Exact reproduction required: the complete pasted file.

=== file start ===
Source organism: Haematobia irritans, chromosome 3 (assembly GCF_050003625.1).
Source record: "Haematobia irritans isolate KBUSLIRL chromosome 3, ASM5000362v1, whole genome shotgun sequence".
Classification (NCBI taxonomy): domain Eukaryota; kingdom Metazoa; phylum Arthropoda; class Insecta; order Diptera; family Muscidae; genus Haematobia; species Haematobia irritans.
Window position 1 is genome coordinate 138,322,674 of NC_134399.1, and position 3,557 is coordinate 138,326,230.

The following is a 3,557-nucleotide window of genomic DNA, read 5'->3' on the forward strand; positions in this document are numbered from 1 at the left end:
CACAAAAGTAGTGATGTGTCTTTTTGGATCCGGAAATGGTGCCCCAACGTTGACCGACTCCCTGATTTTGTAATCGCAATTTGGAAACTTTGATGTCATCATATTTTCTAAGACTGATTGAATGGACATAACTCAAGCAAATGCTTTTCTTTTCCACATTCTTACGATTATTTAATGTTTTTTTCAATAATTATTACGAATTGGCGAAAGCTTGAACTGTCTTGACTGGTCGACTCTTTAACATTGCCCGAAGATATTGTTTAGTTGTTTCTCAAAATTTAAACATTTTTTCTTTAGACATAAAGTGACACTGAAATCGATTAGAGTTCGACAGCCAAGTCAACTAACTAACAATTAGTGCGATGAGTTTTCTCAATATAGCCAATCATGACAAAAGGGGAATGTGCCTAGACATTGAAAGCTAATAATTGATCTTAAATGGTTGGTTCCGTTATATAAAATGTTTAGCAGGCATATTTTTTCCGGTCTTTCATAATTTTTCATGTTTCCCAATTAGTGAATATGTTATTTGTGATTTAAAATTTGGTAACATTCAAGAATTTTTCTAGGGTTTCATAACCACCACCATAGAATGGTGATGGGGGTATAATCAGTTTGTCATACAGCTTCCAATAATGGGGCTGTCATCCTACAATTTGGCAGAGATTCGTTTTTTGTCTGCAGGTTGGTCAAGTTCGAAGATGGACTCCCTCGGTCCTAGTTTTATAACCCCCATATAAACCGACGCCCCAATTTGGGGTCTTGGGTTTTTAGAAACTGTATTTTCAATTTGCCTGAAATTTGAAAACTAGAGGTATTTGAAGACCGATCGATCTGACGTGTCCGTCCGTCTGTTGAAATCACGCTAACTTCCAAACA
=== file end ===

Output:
Source organism: Haematobia irritans, chromosome 3 (assembly GCF_050003625.1).
Source record: "Haematobia irritans isolate KBUSLIRL chromosome 3, ASM5000362v1, whole genome shotgun sequence".
Classification (NCBI taxonomy): domain Eukaryota; kingdom Metazoa; phylum Arthropoda; class Insecta; order Diptera; family Muscidae; genus Haematobia; species Haematobia irritans.
Window position 1 is genome coordinate 138,322,674 of NC_134399.1, and position 3,557 is coordinate 138,326,230.

The following is a 3,557-nucleotide window of genomic DNA, read 5'->3' on the forward strand; positions in this document are numbered from 1 at the left end:
CACAAAAGTAGTGATGTGTCTTTTTGGATCCGGAAATGGTGCCCCAACGTTGACCGACTCCCTGATTTTGTAATCGCAATTTGGAAACTTTGATGTCATCATATTTTCTAAGACTGATTGAATGGACATAACTCAAGCAAATGCTTTTCTTTTCCACATTCTTACGATTATTTAATGTTTTTTTCAATAATTATTACGAATTGGCGAAAGCTTGAACTGTCTTGACTGGTCGACTCTTTAACATTGCCCGAAGATATTGTTTAGTTGTTTCTCAAAATTTAAACATTTTTTCTTTAGACATAAAGTGACACTGAAATCGATTAGAGTTCGACAGCCAAGTCAACTAACTAACAATTAGTGCGATGAGTTTTCTCAATATAGCCAATCATGACAAAAGGGGAATGTGCCTAGACATTGAAAGCTAATAATTGATCTTAAATGGTTGGTTCCGTTATATAAAATGTTTAGCAGGCATATTTTTTCCGGTCTTTCATAATTTTTCATGTTTCCCAATTAGTGAATATGTTATTTGTGATTTAAAATTTGGTAACATTCAAGAATTTTTCTAGGGTTTCATAACCACCACCATAGAATGGTGATGGGGGTATAATCAGTTTGTCATACAGCTTCCAATAATGGGGCTGTCATCCTACAATTTGGCAGAGATTCGTTTTTTGTCTGCAGGTTGGTCAAGTTCGAAGATGGACTCCCTCGGTCCTAGTTTTATAACCCCCATATAAACCGACGCCCCAATTTGGGGTCTTGGGTTTTTAGAAACTGTATTTTCAATTTGCCTGAAATTTGAAAACTAGAGGTATTTGAAGACCGATCGATCTGACGTGTCCGTCCGTCTGTTGAAATCACGCTAACTTCCAAACA